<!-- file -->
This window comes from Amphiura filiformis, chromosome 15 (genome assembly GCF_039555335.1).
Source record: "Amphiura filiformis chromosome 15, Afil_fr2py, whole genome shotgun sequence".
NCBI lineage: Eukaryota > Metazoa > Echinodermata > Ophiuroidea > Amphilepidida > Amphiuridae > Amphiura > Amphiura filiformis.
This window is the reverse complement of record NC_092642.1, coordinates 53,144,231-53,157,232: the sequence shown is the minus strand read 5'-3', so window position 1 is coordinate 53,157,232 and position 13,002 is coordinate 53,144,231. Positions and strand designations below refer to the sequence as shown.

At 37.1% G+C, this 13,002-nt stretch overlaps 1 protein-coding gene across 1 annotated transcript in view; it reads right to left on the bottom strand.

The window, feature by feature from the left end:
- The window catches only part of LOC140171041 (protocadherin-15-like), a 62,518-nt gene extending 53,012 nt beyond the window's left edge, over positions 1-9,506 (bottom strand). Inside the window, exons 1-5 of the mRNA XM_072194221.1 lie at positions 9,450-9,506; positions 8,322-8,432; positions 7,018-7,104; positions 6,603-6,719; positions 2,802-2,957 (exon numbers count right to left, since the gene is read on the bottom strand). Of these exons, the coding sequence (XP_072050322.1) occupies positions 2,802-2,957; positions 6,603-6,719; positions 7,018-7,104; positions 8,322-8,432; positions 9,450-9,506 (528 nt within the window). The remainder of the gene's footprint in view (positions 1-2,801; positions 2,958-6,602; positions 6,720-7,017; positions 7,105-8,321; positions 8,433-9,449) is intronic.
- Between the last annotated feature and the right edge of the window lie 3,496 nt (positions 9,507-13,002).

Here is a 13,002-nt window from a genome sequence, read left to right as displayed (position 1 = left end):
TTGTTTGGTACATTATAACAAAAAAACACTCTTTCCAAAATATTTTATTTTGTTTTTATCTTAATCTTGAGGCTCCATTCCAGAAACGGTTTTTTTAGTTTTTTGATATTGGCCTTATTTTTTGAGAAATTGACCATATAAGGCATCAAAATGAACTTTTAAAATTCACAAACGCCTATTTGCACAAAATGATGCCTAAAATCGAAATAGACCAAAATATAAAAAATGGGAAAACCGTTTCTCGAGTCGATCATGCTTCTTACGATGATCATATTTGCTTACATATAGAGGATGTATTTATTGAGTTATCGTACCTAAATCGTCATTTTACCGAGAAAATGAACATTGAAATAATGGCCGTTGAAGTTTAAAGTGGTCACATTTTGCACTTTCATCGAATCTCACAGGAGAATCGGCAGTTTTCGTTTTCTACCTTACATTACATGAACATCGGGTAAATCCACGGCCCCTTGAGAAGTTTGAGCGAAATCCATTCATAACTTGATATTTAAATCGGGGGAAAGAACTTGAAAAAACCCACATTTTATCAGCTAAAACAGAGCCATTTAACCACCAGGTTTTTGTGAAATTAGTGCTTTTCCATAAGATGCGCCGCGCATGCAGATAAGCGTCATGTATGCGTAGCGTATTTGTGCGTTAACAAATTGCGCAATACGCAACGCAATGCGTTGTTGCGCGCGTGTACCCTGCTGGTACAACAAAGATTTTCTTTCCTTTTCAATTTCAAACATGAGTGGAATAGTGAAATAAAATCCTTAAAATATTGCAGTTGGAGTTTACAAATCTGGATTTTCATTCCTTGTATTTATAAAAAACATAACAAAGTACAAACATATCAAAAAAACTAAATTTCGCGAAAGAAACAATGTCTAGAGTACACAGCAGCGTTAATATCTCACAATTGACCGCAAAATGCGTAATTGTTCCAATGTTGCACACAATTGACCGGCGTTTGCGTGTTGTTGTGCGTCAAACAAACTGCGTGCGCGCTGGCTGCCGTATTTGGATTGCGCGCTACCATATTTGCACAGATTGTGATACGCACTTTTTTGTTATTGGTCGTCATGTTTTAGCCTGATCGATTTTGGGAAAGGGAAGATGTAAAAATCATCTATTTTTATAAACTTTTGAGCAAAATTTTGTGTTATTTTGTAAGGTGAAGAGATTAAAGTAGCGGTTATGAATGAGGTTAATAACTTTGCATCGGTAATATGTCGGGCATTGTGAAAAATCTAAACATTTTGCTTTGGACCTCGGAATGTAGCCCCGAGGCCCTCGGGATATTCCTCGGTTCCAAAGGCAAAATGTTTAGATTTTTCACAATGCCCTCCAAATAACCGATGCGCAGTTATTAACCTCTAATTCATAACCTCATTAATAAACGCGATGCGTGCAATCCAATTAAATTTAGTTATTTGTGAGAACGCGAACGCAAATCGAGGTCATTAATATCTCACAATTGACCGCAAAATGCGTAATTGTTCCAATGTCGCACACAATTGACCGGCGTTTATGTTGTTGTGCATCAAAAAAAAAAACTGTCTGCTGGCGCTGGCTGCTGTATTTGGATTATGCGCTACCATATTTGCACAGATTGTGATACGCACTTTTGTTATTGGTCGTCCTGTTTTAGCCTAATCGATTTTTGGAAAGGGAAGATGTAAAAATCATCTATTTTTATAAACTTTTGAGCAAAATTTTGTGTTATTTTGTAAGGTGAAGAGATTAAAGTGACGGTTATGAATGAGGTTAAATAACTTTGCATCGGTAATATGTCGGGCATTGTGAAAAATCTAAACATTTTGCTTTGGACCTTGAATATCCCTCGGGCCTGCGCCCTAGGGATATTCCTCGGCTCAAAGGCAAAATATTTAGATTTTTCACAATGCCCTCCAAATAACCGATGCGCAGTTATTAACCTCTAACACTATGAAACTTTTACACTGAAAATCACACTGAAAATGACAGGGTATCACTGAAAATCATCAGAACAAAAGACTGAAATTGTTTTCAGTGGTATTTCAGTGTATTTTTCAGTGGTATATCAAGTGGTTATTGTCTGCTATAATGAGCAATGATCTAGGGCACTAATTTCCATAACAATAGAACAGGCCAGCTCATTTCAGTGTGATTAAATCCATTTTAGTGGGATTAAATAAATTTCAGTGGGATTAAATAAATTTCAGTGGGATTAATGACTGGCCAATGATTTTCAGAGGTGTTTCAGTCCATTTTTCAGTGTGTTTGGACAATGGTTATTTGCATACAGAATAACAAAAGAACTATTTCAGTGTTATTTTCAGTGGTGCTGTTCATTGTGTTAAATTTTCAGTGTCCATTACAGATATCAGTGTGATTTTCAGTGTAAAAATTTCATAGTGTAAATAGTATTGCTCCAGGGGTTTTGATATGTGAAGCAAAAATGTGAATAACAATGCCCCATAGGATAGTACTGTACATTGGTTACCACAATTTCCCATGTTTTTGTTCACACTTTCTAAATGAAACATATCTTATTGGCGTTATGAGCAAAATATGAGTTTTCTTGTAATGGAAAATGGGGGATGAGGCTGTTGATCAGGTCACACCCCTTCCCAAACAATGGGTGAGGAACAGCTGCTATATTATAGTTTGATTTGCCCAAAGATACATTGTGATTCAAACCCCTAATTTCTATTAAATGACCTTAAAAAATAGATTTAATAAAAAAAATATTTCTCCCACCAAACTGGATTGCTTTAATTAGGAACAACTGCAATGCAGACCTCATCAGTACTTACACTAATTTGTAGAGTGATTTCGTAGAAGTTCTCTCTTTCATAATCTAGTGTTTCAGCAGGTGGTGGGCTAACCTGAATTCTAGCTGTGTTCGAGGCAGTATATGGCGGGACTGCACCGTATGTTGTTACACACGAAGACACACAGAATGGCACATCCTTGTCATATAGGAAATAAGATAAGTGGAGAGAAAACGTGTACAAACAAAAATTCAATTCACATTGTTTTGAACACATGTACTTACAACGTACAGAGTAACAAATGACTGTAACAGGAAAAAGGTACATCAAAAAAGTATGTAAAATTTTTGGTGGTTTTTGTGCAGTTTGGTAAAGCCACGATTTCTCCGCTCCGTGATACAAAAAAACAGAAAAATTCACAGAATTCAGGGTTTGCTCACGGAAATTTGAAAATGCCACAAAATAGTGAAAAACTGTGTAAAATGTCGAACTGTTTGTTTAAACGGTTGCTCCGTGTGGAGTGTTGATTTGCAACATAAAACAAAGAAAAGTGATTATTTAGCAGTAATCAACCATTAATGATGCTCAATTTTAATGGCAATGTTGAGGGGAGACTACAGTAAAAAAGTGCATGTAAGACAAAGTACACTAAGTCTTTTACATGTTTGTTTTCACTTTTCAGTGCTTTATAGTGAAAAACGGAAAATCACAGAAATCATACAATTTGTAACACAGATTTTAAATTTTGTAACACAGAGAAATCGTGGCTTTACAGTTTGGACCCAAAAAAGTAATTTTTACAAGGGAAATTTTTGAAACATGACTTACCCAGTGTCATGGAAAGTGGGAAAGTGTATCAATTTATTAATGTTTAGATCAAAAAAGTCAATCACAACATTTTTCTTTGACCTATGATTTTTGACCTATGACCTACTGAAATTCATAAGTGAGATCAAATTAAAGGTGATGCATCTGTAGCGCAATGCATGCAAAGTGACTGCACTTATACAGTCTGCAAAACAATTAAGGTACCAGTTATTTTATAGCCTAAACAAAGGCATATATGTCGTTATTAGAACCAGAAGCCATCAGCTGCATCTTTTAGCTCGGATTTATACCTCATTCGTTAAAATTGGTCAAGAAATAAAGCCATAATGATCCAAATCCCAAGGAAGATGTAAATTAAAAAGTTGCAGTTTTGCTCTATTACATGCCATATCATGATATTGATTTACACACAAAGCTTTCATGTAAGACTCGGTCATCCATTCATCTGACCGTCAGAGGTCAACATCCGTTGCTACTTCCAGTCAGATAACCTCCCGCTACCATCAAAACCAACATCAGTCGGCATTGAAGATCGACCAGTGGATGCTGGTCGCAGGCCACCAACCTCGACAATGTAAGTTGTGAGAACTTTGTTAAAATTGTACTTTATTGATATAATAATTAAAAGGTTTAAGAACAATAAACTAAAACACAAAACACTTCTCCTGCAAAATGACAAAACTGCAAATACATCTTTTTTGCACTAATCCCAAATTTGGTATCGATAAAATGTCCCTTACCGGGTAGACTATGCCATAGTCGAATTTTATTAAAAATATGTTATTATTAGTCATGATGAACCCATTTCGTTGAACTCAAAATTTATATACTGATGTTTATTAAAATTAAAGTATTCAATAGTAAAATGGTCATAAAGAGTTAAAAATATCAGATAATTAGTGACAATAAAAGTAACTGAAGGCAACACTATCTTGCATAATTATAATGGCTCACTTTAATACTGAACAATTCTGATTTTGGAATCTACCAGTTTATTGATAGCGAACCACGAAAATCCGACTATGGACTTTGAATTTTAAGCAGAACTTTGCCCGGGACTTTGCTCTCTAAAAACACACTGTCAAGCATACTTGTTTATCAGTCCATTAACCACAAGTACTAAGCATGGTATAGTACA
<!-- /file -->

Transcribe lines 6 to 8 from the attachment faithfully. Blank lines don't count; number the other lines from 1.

The window, feature by feature from the left end:
- The window catches only part of LOC140171041 (protocadherin-15-like), a 62,518-nt gene extending 53,012 nt beyond the window's left edge, over positions 1-9,506 (bottom strand). Inside the window, exons 1-5 of the mRNA XM_072194221.1 lie at positions 9,450-9,506; positions 8,322-8,432; positions 7,018-7,104; positions 6,603-6,719; positions 2,802-2,957 (exon numbers count right to left, since the gene is read on the bottom strand). Of these exons, the coding sequence (XP_072050322.1) occupies positions 2,802-2,957; positions 6,603-6,719; positions 7,018-7,104; positions 8,322-8,432; positions 9,450-9,506 (528 nt within the window). The remainder of the gene's footprint in view (positions 1-2,801; positions 2,958-6,602; positions 6,720-7,017; positions 7,105-8,321; positions 8,433-9,449) is intronic.
- Between the last annotated feature and the right edge of the window lie 3,496 nt (positions 9,507-13,002).